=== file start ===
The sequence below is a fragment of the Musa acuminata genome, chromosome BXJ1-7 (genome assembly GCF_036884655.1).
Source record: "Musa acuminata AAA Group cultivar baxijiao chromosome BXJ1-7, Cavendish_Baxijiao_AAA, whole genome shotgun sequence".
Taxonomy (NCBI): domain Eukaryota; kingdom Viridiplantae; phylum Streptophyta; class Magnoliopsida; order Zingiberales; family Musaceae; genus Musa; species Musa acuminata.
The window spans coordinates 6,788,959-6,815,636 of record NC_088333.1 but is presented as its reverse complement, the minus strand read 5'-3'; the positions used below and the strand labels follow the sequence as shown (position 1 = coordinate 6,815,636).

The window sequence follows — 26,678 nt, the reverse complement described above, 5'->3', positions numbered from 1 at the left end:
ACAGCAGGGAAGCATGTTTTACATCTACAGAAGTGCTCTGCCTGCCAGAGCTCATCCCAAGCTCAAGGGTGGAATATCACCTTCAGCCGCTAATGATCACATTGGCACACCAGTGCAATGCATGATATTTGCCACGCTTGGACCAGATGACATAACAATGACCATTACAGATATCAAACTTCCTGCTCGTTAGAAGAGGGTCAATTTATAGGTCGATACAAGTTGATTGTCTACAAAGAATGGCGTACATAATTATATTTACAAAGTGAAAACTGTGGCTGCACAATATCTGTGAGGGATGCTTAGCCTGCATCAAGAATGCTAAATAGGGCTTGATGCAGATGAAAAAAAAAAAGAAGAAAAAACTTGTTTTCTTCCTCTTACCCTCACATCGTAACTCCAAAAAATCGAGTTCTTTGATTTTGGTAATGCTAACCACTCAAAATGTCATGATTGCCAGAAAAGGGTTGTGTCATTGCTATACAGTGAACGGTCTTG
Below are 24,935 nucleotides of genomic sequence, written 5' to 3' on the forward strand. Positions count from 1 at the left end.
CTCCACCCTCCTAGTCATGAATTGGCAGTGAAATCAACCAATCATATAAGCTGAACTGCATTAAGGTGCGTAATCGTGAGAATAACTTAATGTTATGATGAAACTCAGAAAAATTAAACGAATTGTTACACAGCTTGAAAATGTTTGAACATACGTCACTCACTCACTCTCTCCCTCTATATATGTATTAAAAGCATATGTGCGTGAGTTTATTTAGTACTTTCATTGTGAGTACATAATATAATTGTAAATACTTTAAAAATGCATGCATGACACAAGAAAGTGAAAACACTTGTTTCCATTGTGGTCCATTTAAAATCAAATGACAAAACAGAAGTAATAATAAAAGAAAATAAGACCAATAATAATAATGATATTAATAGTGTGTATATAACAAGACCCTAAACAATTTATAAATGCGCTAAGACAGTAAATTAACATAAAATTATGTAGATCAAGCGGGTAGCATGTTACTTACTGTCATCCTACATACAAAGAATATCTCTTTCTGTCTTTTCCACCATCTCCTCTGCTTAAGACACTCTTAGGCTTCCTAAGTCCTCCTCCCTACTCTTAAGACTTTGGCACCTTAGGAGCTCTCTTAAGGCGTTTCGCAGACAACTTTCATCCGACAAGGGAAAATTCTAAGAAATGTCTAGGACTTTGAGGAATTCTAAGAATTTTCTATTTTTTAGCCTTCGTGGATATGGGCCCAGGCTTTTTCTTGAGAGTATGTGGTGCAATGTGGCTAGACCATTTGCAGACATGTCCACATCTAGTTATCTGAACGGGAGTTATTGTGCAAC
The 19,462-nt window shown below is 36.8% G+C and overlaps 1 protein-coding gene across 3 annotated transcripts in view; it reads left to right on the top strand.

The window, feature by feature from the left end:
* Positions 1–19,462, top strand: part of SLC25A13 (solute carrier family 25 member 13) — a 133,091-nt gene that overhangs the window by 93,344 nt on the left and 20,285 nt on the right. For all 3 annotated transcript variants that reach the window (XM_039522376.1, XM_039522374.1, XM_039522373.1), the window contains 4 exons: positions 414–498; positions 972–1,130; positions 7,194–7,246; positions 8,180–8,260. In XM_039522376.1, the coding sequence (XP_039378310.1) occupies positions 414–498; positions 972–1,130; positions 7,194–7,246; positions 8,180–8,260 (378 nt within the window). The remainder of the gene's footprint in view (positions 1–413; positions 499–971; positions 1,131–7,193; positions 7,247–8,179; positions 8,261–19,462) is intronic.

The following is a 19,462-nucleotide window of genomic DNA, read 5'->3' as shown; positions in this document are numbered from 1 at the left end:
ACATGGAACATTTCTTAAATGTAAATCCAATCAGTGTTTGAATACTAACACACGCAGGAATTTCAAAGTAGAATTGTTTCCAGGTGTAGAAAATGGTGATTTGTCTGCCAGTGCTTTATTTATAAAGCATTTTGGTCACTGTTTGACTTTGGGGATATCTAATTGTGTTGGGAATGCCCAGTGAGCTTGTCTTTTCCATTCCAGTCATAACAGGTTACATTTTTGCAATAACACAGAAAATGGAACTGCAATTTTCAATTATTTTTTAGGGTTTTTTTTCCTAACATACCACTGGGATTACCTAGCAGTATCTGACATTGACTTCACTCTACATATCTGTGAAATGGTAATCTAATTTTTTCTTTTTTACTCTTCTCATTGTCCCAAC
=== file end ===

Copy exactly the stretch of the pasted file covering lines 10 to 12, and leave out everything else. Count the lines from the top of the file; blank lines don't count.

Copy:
The window, feature by feature from the left end:
* Positions 1–19,462, top strand: part of SLC25A13 (solute carrier family 25 member 13) — a 133,091-nt gene that overhangs the window by 93,344 nt on the left and 20,285 nt on the right. For all 3 annotated transcript variants that reach the window (XM_039522376.1, XM_039522374.1, XM_039522373.1), the window contains 4 exons: positions 414–498; positions 972–1,130; positions 7,194–7,246; positions 8,180–8,260. In XM_039522376.1, the coding sequence (XP_039378310.1) occupies positions 414–498; positions 972–1,130; positions 7,194–7,246; positions 8,180–8,260 (378 nt within the window). The remainder of the gene's footprint in view (positions 1–413; positions 499–971; positions 1,131–7,193; positions 7,247–8,179; positions 8,261–19,462) is intronic.

The following is a 19,462-nucleotide window of genomic DNA, read 5'->3' as shown; positions in this document are numbered from 1 at the left end: